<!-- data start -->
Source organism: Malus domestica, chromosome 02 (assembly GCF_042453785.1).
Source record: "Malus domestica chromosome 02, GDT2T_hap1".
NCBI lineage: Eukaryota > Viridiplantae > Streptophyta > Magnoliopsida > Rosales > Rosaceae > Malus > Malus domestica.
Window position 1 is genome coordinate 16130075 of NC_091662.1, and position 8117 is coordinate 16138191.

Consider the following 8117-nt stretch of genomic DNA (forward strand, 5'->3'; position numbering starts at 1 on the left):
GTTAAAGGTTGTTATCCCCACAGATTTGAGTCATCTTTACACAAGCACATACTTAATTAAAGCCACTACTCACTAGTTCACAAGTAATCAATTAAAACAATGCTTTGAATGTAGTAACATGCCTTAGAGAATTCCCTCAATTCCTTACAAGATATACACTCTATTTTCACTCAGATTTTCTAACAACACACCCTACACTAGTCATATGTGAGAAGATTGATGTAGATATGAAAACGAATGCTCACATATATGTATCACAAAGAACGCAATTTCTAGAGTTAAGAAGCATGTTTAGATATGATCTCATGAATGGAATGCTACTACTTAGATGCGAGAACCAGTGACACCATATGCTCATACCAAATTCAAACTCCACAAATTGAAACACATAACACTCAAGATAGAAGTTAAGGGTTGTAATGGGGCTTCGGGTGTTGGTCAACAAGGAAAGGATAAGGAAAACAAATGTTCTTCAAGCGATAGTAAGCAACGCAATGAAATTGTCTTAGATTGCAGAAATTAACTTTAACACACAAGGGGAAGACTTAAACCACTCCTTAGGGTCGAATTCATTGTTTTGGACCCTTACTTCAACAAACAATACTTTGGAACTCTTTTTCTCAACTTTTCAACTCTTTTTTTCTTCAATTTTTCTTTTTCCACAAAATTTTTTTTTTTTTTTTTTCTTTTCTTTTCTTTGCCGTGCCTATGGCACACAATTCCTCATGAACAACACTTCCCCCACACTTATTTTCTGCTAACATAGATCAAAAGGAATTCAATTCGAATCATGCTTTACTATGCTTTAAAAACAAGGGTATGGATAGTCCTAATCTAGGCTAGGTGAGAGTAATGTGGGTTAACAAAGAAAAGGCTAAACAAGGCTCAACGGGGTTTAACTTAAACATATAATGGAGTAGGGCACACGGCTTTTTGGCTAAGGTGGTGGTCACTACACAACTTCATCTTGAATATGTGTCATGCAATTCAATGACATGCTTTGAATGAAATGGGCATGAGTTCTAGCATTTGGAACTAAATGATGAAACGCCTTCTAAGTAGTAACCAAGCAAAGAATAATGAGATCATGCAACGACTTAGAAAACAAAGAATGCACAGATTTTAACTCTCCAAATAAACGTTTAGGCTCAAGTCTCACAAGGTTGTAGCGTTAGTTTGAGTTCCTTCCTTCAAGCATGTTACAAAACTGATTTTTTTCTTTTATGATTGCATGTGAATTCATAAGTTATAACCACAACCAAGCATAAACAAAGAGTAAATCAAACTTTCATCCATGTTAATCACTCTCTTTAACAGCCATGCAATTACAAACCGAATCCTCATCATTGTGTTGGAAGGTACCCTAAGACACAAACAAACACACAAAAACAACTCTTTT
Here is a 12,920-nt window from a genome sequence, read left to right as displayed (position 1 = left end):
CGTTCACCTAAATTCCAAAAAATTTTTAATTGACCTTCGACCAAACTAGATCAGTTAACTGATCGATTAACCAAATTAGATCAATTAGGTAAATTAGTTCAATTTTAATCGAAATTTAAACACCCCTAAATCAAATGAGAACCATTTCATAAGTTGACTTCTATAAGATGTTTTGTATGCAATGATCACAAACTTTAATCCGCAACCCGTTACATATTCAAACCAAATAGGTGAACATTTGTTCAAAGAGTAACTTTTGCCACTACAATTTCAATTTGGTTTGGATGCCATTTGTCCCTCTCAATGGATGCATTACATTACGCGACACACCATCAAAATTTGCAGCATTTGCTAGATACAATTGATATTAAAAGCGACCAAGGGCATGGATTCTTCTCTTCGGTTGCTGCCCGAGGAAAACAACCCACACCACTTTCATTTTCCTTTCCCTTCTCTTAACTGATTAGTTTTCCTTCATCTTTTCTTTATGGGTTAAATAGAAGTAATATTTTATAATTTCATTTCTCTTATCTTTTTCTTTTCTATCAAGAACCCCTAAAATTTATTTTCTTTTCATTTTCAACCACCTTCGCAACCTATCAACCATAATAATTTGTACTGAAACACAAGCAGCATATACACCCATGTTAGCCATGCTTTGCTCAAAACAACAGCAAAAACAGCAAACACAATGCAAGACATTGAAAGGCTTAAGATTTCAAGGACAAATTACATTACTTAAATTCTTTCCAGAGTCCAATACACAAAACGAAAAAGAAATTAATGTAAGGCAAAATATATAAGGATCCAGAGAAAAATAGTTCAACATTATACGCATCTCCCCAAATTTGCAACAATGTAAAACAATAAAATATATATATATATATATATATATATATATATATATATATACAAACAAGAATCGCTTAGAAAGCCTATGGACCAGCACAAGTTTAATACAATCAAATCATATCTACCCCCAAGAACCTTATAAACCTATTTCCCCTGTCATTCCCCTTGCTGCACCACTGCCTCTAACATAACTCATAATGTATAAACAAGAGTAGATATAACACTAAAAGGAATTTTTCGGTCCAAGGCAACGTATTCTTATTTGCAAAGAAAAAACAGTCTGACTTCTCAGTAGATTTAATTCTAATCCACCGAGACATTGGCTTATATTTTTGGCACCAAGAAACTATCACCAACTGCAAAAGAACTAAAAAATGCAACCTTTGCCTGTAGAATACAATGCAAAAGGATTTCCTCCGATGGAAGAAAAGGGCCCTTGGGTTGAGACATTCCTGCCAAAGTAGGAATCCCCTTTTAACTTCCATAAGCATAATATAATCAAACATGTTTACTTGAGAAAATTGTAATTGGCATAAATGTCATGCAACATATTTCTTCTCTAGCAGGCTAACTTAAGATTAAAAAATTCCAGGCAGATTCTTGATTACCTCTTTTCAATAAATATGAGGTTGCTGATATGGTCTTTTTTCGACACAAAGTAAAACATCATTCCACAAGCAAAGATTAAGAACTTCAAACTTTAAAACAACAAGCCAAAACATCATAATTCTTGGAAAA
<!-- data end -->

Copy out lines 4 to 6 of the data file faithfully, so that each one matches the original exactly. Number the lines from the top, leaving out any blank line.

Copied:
Window position 1 is genome coordinate 16130075 of NC_091662.1, and position 8117 is coordinate 16138191.

Consider the following 8117-nt stretch of genomic DNA (forward strand, 5'->3'; position numbering starts at 1 on the left):
GTTAAAGGTTGTTATCCCCACAGATTTGAGTCATCTTTACACAAGCACATACTTAATTAAAGCCACTACTCACTAGTTCACAAGTAATCAATTAAAACAATGCTTTGAATGTAGTAACATGCCTTAGAGAATTCCCTCAATTCCTTACAAGATATACACTCTATTTTCACTCAGATTTTCTAACAACACACCCTACACTAGTCATATGTGAGAAGATTGATGTAGATATGAAAACGAATGCTCACATATATGTATCACAAAGAACGCAATTTCTAGAGTTAAGAAGCATGTTTAGATATGATCTCATGAATGGAATGCTACTACTTAGATGCGAGAACCAGTGACACCATATGCTCATACCAAATTCAAACTCCACAAATTGAAACACATAACACTCAAGATAGAAGTTAAGGGTTGTAATGGGGCTTCGGGTGTTGGTCAACAAGGAAAGGATAAGGAAAACAAATGTTCTTCAAGCGATAGTAAGCAACGCAATGAAATTGTCTTAGATTGCAGAAATTAACTTTAACACACAAGGGGAAGACTTAAACCACTCCTTAGGGTCGAATTCATTGTTTTGGACCCTTACTTCAACAAACAATACTTTGGAACTCTTTTTCTCAACTTTTCAACTCTTTTTTTCTTCAATTTTTCTTTTTCCACAAAATTTTTTTTTTTTTTTTTTCTTTTCTTTTCTTTGCCGTGCCTATGGCACACAATTCCTCATGAACAACACTTCCCCCACACTTATTTTCTGCTAACATAGATCAAAAGGAATTCAATTCGAATCATGCTTTACTATGCTTTAAAAACAAGGGTATGGATAGTCCTAATCTAGGCTAGGTGAGAGTAATGTGGGTTAACAAAGAAAAGGCTAAACAAGGCTCAACGGGGTTTAACTTAAACATATAATGGAGTAGGGCACACGGCTTTTTGGCTAAGGTGGTGGTCACTACACAACTTCATCTTGAATATGTGTCATGCAATTCAATGACATGCTTTGAATGAAATGGGCATGAGTTCTAGCATTTGGAACTAAATGATGAAACGCCTTCTAAGTAGTAACCAAGCAAAGAATAATGAGATCATGCAACGACTTAGAAAACAAAGAATGCACAGATTTTAACTCTCCAAATAAACGTTTAGGCTCAAGTCTCACAAGGTTGTAGCGTTAGTTTGAGTTCCTTCCTTCAAGCATGTTACAAAACTGATTTTTTTCTTTTATGATTGCATGTGAATTCATAAGTTATAACCACAACCAAGCATAAACAAAGAGTAAATCAAACTTTCATCCATGTTAATCACTCTCTTTAACAGCCATGCAATTACAAACCGAATCCTCATCATTGTGTTGGAAGGTACCCTAAGACACAAACAAACACACAAAAACAACTCTTTT